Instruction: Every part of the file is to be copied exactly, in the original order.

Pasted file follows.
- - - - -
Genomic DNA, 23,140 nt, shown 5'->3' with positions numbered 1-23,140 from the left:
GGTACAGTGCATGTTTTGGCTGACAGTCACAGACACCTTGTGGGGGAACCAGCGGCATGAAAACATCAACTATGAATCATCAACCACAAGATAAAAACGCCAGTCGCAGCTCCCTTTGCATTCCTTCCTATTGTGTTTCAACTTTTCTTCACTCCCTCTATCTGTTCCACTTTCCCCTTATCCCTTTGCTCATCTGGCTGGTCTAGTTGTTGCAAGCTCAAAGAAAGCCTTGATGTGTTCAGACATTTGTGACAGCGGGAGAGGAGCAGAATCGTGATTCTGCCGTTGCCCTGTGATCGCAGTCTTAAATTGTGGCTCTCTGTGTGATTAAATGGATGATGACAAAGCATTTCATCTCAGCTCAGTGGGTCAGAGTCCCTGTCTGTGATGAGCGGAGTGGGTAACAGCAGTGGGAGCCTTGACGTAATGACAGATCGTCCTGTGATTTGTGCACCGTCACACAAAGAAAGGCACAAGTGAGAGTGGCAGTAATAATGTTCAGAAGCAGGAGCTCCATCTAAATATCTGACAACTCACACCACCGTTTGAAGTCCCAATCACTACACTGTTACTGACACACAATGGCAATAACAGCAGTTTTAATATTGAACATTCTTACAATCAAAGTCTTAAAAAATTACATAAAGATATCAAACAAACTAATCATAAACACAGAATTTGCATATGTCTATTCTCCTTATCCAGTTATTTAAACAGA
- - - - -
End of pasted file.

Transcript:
Genomic DNA, 23,140 nt, shown 5'->3' with positions numbered 1-23,140 from the left:
GGTACAGTGCATGTTTTGGCTGACAGTCACAGACACCTTGTGGGGGAACCAGCGGCATGAAAACATCAACTATGAATCATCAACCACAAGATAAAAACGCCAGTCGCAGCTCCCTTTGCATTCCTTCCTATTGTGTTTCAACTTTTCTTCACTCCCTCTATCTGTTCCACTTTCCCCTTATCCCTTTGCTCATCTGGCTGGTCTAGTTGTTGCAAGCTCAAAGAAAGCCTTGATGTGTTCAGACATTTGTGACAGCGGGAGAGGAGCAGAATCGTGATTCTGCCGTTGCCCTGTGATCGCAGTCTTAAATTGTGGCTCTCTGTGTGATTAAATGGATGATGACAAAGCATTTCATCTCAGCTCAGTGGGTCAGAGTCCCTGTCTGTGATGAGCGGAGTGGGTAACAGCAGTGGGAGCCTTGACGTAATGACAGATCGTCCTGTGATTTGTGCACCGTCACACAAAGAAAGGCACAAGTGAGAGTGGCAGTAATAATGTTCAGAAGCAGGAGCTCCATCTAAATATCTGACAACTCACACCACCGTTTGAAGTCCCAATCACTACACTGTTACTGACACACAATGGCAATAACAGCAGTTTTAATATTGAACATTCTTACAATCAAAGTCTTAAAAAATTACATAAAGATATCAAACAAACTAATCATAAACACAGAATTTGCATATGTCTATTCTCCTTATCCAGTTATTTAAACAGA